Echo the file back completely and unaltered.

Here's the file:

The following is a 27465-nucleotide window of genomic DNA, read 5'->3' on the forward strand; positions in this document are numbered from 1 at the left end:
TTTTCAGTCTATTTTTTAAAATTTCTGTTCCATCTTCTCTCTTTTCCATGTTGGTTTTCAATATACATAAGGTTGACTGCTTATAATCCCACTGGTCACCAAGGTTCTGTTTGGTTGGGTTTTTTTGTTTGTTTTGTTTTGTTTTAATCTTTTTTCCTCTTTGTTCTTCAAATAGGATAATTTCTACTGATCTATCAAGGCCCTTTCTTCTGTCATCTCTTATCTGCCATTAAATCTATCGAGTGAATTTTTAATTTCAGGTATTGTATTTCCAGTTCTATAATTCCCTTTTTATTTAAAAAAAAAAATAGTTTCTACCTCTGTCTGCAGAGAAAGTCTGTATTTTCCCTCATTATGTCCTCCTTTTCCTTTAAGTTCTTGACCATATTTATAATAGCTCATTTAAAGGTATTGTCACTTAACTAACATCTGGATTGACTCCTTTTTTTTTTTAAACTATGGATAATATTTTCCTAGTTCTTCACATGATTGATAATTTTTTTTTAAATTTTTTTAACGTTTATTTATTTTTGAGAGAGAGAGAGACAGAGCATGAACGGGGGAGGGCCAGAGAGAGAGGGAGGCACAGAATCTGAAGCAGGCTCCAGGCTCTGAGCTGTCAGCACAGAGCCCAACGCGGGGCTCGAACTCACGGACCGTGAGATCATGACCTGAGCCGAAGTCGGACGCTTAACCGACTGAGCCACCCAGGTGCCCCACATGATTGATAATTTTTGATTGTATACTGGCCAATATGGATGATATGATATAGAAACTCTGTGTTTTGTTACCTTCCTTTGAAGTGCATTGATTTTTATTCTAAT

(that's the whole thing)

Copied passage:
The following is a 27465-nucleotide window of genomic DNA, read 5'->3' on the forward strand; positions in this document are numbered from 1 at the left end:
TTTTCAGTCTATTTTTTAAAATTTCTGTTCCATCTTCTCTCTTTTCCATGTTGGTTTTCAATATACATAAGGTTGACTGCTTATAATCCCACTGGTCACCAAGGTTCTGTTTGGTTGGGTTTTTTTGTTTGTTTTGTTTTGTTTTAATCTTTTTTCCTCTTTGTTCTTCAAATAGGATAATTTCTACTGATCTATCAAGGCCCTTTCTTCTGTCATCTCTTATCTGCCATTAAATCTATCGAGTGAATTTTTAATTTCAGGTATTGTATTTCCAGTTCTATAATTCCCTTTTTATTTAAAAAAAAAAATAGTTTCTACCTCTGTCTGCAGAGAAAGTCTGTATTTTCCCTCATTATGTCCTCCTTTTCCTTTAAGTTCTTGACCATATTTATAATAGCTCATTTAAAGGTATTGTCACTTAACTAACATCTGGATTGACTCCTTTTTTTTTTTAAACTATGGATAATATTTTCCTAGTTCTTCACATGATTGATAATTTTTTTTTAAATTTTTTTAACGTTTATTTATTTTTGAGAGAGAGAGAGACAGAGCATGAACGGGGGAGGGCCAGAGAGAGAGGGAGGCACAGAATCTGAAGCAGGCTCCAGGCTCTGAGCTGTCAGCACAGAGCCCAACGCGGGGCTCGAACTCACGGACCGTGAGATCATGACCTGAGCCGAAGTCGGACGCTTAACCGACTGAGCCACCCAGGTGCCCCACATGATTGATAATTTTTGATTGTATACTGGCCAATATGGATGATATGATATAGAAACTCTGTGTTTTGTTACCTTCCTTTGAAGTGCATTGATTTTTATTCTAAT